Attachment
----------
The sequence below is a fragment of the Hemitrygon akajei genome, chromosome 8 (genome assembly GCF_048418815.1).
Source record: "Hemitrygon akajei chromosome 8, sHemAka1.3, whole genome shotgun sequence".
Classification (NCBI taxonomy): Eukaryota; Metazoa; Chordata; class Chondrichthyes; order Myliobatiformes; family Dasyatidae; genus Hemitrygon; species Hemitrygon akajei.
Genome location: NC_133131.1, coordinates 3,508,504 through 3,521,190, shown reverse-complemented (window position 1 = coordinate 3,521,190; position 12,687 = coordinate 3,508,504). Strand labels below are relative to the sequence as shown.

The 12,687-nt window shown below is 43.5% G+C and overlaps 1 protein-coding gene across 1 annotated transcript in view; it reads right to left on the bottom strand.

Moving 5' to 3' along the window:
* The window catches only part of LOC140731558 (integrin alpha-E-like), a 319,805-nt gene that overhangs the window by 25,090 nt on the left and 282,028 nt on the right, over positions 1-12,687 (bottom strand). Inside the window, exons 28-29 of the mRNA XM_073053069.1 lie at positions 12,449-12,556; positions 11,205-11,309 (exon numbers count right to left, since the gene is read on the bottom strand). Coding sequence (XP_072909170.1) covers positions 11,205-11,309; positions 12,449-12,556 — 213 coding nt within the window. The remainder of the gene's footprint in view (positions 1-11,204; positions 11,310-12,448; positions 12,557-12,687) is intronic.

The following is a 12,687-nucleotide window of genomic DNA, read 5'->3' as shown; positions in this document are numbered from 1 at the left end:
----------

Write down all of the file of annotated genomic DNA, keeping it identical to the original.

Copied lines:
The sequence below is a fragment of the Hemitrygon akajei genome, chromosome 8 (genome assembly GCF_048418815.1).
Source record: "Hemitrygon akajei chromosome 8, sHemAka1.3, whole genome shotgun sequence".
Classification (NCBI taxonomy): Eukaryota; Metazoa; Chordata; class Chondrichthyes; order Myliobatiformes; family Dasyatidae; genus Hemitrygon; species Hemitrygon akajei.
Genome location: NC_133131.1, coordinates 3,508,504 through 3,521,190, shown reverse-complemented (window position 1 = coordinate 3,521,190; position 12,687 = coordinate 3,508,504). Strand labels below are relative to the sequence as shown.

The 12,687-nt window shown below is 43.5% G+C and overlaps 1 protein-coding gene across 1 annotated transcript in view; it reads right to left on the bottom strand.

Moving 5' to 3' along the window:
* The window catches only part of LOC140731558 (integrin alpha-E-like), a 319,805-nt gene that overhangs the window by 25,090 nt on the left and 282,028 nt on the right, over positions 1-12,687 (bottom strand). Inside the window, exons 28-29 of the mRNA XM_073053069.1 lie at positions 12,449-12,556; positions 11,205-11,309 (exon numbers count right to left, since the gene is read on the bottom strand). Coding sequence (XP_072909170.1) covers positions 11,205-11,309; positions 12,449-12,556 — 213 coding nt within the window. The remainder of the gene's footprint in view (positions 1-11,204; positions 11,310-12,448; positions 12,557-12,687) is intronic.

The following is a 12,687-nucleotide window of genomic DNA, read 5'->3' as shown; positions in this document are numbered from 1 at the left end: